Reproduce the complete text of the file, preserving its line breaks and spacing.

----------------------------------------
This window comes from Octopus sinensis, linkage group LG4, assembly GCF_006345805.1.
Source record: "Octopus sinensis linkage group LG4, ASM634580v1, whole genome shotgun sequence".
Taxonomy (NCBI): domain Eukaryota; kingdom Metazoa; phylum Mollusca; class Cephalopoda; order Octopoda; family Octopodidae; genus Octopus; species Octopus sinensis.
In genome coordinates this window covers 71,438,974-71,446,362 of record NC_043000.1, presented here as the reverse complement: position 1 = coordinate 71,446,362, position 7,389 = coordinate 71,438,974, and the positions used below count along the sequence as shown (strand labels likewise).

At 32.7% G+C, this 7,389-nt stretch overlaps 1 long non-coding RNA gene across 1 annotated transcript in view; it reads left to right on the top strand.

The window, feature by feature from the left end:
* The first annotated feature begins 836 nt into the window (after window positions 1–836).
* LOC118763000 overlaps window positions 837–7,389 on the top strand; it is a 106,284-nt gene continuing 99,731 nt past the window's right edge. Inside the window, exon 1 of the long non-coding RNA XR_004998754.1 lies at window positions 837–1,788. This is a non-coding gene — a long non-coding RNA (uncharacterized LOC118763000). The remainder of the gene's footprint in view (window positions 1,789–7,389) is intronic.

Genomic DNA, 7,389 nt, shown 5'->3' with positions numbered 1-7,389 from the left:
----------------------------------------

This window comes from Octopus sinensis, linkage group LG4, assembly GCF_006345805.1.
Source record: "Octopus sinensis linkage group LG4, ASM634580v1, whole genome shotgun sequence".
Taxonomy (NCBI): domain Eukaryota; kingdom Metazoa; phylum Mollusca; class Cephalopoda; order Octopoda; family Octopodidae; genus Octopus; species Octopus sinensis.
In genome coordinates this window covers 71,438,974-71,446,362 of record NC_043000.1, presented here as the reverse complement: position 1 = coordinate 71,446,362, position 7,389 = coordinate 71,438,974, and the positions used below count along the sequence as shown (strand labels likewise).

At 32.7% G+C, this 7,389-nt stretch overlaps 1 long non-coding RNA gene across 1 annotated transcript in view; it reads left to right on the top strand.

The window, feature by feature from the left end:
* The first annotated feature begins 836 nt into the window (after window positions 1–836).
* LOC118763000 overlaps window positions 837–7,389 on the top strand; it is a 106,284-nt gene continuing 99,731 nt past the window's right edge. Inside the window, exon 1 of the long non-coding RNA XR_004998754.1 lies at window positions 837–1,788. This is a non-coding gene — a long non-coding RNA (uncharacterized LOC118763000). The remainder of the gene's footprint in view (window positions 1,789–7,389) is intronic.

Genomic DNA, 7,389 nt, shown 5'->3' with positions numbered 1-7,389 from the left: